Top critical review
on 13 August 2012
I picked up this book for free on Kindle and wish that I hadn't. I've read 1/3 of it and do not intend to read any more.
Firstly, the plot of this novel appears to be just a string of standard cop-thriller cliches strung together. The main character, in particular, is a very one-dimensional person who has absolutely no distinctive attributes. He is cultured (reads James Joyce and listens to Bach), rugged (enjoys surfing), noble (takes a bullet for a child), attractive (his girlfriend has, and I quote "perfect breasts". What a lucky guy) and is bestowed with that old cop-thriller staple - a wife who divorced him because she couldn't handle the perennial fear that he'd be killed on the job. In short, he's the default go-to novelist's cop archetype, with no customisations. The rest of the characters, too, fall into very neat little compartments, being introduced with some event or action that leaves no ambiguity about whether you are meeting A GOOD GUY or A BAD GUY.
Having established this precedent, the writer's style keeps things on track. Bland, devoid of character or wit, a vocabulary so narrow that a cat could slink its way in and get stuck. Sometimes an author will write with short consecutive sentences that begin with the same word, to achieve a machine-gun effect. There was an explosion. There was another explosion. There was a third explosion. Victor Methos does it repeatedly, not for the effect, but apparently through laziness. Most sentences start with "it", "he", "she", "the", "there", "they". This does not lead to the kind of elegant, fluid reading experience that a professional novelist should aspire to.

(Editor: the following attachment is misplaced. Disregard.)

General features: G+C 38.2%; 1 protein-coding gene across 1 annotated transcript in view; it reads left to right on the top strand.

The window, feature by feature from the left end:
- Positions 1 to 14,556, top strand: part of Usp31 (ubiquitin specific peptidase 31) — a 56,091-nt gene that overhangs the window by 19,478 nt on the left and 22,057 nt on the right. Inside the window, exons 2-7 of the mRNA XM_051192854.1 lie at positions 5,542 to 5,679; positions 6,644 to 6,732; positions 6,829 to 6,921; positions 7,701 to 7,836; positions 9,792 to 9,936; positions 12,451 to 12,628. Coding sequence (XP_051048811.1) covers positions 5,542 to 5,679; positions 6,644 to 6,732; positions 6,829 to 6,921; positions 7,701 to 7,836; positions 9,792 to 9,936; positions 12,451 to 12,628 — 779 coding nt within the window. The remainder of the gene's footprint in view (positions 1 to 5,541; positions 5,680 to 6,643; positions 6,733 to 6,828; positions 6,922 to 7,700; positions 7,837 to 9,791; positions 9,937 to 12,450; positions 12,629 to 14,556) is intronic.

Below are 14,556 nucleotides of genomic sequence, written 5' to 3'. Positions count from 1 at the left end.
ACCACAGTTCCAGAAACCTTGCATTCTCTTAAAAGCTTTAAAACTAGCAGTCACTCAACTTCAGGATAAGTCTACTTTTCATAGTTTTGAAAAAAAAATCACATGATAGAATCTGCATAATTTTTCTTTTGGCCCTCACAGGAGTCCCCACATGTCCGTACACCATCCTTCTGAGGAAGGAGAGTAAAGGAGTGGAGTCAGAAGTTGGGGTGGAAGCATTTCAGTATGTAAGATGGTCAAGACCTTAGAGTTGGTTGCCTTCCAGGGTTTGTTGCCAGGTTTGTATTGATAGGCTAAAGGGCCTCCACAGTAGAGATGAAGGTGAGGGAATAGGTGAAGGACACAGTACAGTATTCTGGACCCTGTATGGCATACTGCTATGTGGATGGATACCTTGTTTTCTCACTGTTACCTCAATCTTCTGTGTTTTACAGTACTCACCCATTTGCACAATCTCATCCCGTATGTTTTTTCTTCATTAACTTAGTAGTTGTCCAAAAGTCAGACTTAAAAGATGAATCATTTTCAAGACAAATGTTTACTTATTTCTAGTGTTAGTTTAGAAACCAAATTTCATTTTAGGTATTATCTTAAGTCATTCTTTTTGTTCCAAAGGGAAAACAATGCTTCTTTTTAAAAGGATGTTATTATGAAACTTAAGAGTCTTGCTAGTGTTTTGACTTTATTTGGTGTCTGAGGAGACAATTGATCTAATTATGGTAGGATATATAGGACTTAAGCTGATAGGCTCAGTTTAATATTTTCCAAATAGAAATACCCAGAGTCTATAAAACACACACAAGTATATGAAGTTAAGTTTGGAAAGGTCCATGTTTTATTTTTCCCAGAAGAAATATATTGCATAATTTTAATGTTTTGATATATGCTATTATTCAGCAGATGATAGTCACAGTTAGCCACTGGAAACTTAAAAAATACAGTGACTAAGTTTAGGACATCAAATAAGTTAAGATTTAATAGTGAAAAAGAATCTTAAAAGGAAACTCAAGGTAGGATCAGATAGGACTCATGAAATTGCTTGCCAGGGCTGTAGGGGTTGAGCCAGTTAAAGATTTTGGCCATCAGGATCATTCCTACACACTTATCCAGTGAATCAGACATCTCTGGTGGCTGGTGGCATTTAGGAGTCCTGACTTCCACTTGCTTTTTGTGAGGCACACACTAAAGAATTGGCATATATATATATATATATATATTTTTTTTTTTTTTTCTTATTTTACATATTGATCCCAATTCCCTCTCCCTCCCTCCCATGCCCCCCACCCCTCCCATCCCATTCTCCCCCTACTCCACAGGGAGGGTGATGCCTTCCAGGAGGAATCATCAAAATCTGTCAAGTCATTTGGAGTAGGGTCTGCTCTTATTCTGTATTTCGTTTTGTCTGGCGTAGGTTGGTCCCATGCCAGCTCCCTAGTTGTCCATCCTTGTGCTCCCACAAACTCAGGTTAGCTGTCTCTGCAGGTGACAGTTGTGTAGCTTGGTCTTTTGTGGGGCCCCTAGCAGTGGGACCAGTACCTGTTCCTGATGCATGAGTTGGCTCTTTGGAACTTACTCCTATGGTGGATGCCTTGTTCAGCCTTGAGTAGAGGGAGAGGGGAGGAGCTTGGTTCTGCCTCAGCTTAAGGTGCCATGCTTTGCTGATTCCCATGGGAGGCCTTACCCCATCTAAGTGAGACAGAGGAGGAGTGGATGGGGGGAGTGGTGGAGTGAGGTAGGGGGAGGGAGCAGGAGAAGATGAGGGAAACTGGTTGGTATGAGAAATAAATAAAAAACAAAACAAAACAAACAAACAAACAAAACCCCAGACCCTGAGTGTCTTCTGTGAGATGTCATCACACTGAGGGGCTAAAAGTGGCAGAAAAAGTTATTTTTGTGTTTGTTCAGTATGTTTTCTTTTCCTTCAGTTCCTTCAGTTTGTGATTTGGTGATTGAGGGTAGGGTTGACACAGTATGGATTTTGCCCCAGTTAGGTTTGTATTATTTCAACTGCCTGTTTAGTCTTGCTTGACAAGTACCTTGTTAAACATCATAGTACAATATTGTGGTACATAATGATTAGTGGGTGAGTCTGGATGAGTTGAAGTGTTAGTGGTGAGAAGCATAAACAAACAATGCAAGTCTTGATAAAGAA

He's also got a really annoying habit, which I think was brought to a perverted artform by Stieg Larsson, of peppering the text with tiny irrelevant technical details that are clearly intended to demonstrate dedicated research, when in fact they just provide a little mental speed bump. Stieg Larsson delighted in telling us exactly how much RAM was in Lisbeth's MacBook, and Victor Methos wants you to know what song is on the radio.
By the time I gave up on this book, I had also noticed three conspicuous errors of a grammatical/typographical nature (not including intentional errors as part of dialogue to convey the speaker's accent or dialect). These are minor errors in themselves, but suggest that the author and publisher place little value in the novel, and this suggestion has an infectious effect.